A few weeks ago, I got to sit down with the friendly folks at the Grit City Podcast to chat about my work as a writer, podcast creator, and filmmaker. We talk about my podcast “The Adventures of Captain Radio,” my involvement as a member of the Creative Colloquy board and as a contributor to Grit City Magazine, and Tacoma’s amazing arts community. See the post below from Obscure Studios to listen to the episode. Thanks to Scott, Justin, and Jeff for having me on the show!
This week, you can catch Obscure Studios president Jonny Eberle on The Grit City Podcast! The Grit City Podcast has a simple premise—in every episode, the hosts sit down with Tacoma-based creatives and entrepreneurs over a couple of drinks to learn more about them and their projects. In this episode, Jonny joins the crew for […]
Let me start out by saying that I didn’t intend to create a podcast. Don’t get me wrong, I’ve always enjoyed podcasts, having been a fervent Radiolab listener for more than 10 years, and I regularly recommend shows like 99 Percent Invisible, Levar Burton Reads, The Moth, and Imaginary Worlds to anyone who will listen. But I never thought I would make one. These shows were highly produced works of art. Coming from a film background, I knew how much time and energy that takes to pull off.
But then, the whole world changed.
A deadly pandemic upended my daily routine. I was out of work, alone at home, for days…and then weeks…and then months. I read a lot, but I also dove headlong into every podcast I could find, sampling from genres and formats I never knew existed. I listened all the time—in the shower, while weeding the garden, out walking the dog—trying to shut out terrifying reality with comforting voices in my ears.
All that listening dredged up an old idea. Back in college, I used to joke with my friend and frequent collaborator Will McDonald that someday we were going to make a black-and-white sci-fi B-movie called Captain Radio and the Mutant Mole People from the Eleventh Dimension. For years and years, it was only an inside joke. Then, in the fall of 2020, something clicked and I realized that Captain Radio wasn’t a movie at all, but a 1930s radio show.
I started writing. Soon, I had dashed off three scripts bursting with rocket ships, ray guns, robots, mad scientists, rapid-fire dialogue, melodrama, and (of course) a valiant hero. It was silly stuff, popcorn fare of the highest order, but it felt good to write something hopeful in the midst of a global catastrophe. I needed the escape, and I suspected others did, too. So, I pitched the show to Will and asked him to come along as the star and co-producer. For some crazy reason, he agreed. Together, we assembled a talented voice cast from across the country, many of whom we knew from Theatrikos Theatre Company in Flagstaff, AZ.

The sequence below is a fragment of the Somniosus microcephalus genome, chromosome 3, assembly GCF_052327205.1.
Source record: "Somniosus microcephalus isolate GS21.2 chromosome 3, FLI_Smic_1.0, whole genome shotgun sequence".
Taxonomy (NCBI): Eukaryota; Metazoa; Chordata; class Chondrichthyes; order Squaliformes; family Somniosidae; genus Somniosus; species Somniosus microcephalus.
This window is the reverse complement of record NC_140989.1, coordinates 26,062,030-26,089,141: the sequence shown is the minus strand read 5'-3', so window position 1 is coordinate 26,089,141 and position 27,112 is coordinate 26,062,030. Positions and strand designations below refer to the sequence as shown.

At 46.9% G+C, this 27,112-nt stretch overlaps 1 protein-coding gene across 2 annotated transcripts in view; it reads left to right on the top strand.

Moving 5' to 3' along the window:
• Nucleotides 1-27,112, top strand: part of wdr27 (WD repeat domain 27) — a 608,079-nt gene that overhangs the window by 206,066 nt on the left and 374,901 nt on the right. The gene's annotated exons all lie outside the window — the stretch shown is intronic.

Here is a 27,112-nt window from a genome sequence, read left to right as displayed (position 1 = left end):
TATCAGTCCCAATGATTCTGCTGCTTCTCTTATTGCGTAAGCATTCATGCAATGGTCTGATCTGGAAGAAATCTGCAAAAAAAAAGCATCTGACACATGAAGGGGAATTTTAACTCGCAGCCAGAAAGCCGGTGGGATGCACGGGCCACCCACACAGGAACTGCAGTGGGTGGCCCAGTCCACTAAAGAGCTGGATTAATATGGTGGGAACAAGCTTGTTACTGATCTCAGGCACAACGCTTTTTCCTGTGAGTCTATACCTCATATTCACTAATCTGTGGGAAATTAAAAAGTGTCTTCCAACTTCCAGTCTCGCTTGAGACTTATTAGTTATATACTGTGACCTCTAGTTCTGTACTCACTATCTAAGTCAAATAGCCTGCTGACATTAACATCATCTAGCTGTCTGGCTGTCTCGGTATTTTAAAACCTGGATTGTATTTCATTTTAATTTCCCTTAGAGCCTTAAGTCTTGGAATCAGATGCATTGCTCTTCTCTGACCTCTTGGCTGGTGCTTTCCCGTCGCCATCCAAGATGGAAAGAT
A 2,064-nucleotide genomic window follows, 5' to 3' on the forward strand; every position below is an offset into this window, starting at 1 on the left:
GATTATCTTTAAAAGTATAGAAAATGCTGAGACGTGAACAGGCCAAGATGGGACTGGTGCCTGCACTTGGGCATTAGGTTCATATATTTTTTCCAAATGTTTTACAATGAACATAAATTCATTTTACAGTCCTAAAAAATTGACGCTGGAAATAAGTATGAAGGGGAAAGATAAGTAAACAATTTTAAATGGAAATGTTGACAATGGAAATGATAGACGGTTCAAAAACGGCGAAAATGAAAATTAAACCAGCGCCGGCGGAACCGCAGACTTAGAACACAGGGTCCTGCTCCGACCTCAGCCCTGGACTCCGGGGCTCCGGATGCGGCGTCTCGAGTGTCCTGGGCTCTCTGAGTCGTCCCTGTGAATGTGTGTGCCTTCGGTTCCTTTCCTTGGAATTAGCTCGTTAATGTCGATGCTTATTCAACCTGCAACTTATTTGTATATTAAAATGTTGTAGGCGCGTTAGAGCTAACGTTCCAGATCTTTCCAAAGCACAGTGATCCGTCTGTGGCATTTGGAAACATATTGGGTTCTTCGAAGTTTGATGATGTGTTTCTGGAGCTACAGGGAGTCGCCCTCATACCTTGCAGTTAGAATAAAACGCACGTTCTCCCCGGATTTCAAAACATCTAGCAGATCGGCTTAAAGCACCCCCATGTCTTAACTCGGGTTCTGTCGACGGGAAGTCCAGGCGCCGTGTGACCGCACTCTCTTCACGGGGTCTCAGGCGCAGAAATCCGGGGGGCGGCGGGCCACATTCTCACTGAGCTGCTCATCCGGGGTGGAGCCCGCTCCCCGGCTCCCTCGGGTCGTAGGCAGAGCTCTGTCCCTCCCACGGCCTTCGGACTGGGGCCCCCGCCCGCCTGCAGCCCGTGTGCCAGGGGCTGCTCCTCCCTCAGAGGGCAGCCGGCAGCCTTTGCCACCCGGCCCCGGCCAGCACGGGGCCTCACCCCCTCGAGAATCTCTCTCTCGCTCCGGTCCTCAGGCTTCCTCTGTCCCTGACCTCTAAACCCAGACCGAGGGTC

After a lot of work finalizing the six-episode story, organizing recordings, learning my way around Audacity, creating sound effects with random objects lying around my house (wine glasses, bags of rice, and a wet sponge among many others), the first episode dropped on December 31, 2021. Chapter 4 is out now and as we rocket toward the season finale in a couple of weeks, I’m proud of the work we’ve done and hope listeners have enjoyed coming along for the ride as much as we’ve had fun putting it together.
If you’re interested in checking out the show, you can find The Adventures of Captain Radio in all the usual places you consume podcasts, including Apple Podcasts and Spotify. If you enjoy the show, please take a moment to leave a rating and review telling others one thing you liked about it — that helps us immensely. You can also buy merchandise featuring artwork and quotes from the show, or you can skip all of that and make a monetary donation on Ko-Fi to help pay the bills. You can learn more on the Obscure Studios website if you’d like to dig deeper.
I didn’t set out to become a podcaster, but here I am. I’m so excited to be sharing this spacefaring journey with you. Thanks for listening.